We then look at California vs the rest of the US. California’s leadership acted early to institute social distancing effectively amongst its huge population. It is the most populous state in the country, with double the number of people in New York. The graph clearly indicates that California has been much more effective in flattening its curve compared to the rest of the country.
In summary, these are early days. But the early Shelter-in-Place by the Bay Area leadership and adherence by the community, appears to have made a huge difference in the spread of the virus in this community.
Please come back for regular updates over the new few days and weeks. Follow us on Social Media for updates.
Mar 24, 7:15 PM PT: An update.
Thank you everyone for your comments on the above article. Based on the many comments I received, here is some followup information.
I do understand and clearly indicate in my article that these are early days and early data, that is subject to change. As a resident who is currently suffering through the lock down, the purpose of my analysis was to see if this is worth the trouble we are putting ourselves through. And the numbers look promising.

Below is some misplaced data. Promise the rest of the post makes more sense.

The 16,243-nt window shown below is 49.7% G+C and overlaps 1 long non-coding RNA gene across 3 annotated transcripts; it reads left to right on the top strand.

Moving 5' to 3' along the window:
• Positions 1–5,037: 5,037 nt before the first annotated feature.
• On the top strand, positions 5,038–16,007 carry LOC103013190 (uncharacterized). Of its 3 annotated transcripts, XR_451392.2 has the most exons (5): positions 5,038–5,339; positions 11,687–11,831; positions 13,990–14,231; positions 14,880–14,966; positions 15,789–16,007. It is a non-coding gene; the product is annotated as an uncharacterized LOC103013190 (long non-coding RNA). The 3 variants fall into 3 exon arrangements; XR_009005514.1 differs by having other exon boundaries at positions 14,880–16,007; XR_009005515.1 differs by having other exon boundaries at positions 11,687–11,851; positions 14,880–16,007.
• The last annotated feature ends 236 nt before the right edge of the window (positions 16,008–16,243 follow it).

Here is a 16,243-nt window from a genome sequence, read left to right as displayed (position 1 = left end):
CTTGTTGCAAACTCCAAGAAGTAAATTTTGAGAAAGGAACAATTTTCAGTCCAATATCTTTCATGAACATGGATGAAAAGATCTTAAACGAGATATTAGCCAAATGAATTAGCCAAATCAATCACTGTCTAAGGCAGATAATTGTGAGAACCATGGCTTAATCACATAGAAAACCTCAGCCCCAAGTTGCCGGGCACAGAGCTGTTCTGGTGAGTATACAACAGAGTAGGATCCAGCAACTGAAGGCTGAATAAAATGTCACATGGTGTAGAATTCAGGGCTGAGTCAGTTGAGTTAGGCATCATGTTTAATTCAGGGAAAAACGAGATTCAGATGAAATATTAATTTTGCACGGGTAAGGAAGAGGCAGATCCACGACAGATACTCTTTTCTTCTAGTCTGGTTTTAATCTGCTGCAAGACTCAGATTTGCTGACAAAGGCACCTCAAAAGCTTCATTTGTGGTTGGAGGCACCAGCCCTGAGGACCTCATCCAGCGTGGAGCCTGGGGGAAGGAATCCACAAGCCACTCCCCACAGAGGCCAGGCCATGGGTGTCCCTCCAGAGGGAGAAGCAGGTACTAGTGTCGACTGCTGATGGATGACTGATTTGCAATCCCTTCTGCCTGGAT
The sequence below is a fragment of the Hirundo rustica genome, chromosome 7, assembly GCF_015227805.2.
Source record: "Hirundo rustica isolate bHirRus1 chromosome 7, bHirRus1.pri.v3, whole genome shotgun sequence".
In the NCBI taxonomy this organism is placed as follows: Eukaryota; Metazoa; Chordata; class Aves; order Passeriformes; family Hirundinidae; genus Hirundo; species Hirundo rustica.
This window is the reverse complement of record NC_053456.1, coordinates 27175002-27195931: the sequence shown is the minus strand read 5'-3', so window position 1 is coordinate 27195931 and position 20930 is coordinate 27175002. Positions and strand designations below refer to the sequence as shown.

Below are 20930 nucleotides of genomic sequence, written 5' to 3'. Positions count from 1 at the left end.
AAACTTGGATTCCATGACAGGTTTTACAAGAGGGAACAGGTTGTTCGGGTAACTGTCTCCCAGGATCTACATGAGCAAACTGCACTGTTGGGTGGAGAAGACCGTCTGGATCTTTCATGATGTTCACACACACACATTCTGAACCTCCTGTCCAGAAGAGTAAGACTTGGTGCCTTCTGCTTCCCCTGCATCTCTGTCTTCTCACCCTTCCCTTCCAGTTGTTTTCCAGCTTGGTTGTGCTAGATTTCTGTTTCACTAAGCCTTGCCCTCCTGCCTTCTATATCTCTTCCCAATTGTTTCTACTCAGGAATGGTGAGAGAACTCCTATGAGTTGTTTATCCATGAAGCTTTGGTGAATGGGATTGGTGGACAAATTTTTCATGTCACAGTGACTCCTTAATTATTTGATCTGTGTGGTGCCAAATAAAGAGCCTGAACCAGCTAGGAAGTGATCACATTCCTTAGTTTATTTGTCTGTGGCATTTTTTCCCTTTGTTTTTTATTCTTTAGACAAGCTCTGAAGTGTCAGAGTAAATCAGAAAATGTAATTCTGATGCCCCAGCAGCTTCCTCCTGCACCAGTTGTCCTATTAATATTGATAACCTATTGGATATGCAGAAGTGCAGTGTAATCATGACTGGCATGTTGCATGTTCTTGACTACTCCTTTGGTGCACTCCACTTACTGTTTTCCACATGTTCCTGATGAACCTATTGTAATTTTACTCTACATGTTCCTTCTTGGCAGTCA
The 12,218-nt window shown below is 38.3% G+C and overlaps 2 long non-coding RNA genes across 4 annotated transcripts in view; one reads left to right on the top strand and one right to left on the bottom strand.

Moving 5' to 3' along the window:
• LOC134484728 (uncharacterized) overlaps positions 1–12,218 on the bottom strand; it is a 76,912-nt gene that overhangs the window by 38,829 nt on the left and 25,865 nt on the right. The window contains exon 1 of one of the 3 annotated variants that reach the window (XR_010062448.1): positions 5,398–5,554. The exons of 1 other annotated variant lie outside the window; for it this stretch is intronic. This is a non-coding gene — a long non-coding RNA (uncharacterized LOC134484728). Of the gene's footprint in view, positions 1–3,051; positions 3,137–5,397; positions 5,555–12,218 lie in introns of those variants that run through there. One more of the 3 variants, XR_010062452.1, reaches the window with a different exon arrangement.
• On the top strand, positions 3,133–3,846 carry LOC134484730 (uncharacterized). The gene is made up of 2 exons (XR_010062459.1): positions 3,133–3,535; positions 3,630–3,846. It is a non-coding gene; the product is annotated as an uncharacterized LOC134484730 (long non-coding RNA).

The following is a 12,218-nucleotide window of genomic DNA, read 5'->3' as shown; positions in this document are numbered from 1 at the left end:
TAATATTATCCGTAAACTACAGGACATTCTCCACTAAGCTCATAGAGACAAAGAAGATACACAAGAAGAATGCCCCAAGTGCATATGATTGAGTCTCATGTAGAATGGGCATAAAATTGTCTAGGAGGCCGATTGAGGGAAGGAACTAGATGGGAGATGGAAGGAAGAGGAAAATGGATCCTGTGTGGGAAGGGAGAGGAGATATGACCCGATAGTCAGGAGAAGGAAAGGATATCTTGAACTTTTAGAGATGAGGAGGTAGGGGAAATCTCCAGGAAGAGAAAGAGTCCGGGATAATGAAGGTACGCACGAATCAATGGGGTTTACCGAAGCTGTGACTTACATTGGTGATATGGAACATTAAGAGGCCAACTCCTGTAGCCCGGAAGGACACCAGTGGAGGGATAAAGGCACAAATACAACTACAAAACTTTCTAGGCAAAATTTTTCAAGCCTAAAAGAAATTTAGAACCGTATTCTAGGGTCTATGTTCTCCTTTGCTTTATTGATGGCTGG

And it is equally early days for other states and regions I have used in my analysis. So all lagging indicators are lagging everywhere.
No one should read my article and assume I am indicating things are all well. I have no crystal ball for when this pandemic will subside. My analysis just shows how we are doing compared to another region. My analysis does not indicate the Bay area is not growing in numbers. It is still early days and I have no idea where the peak will be and how bad it will get.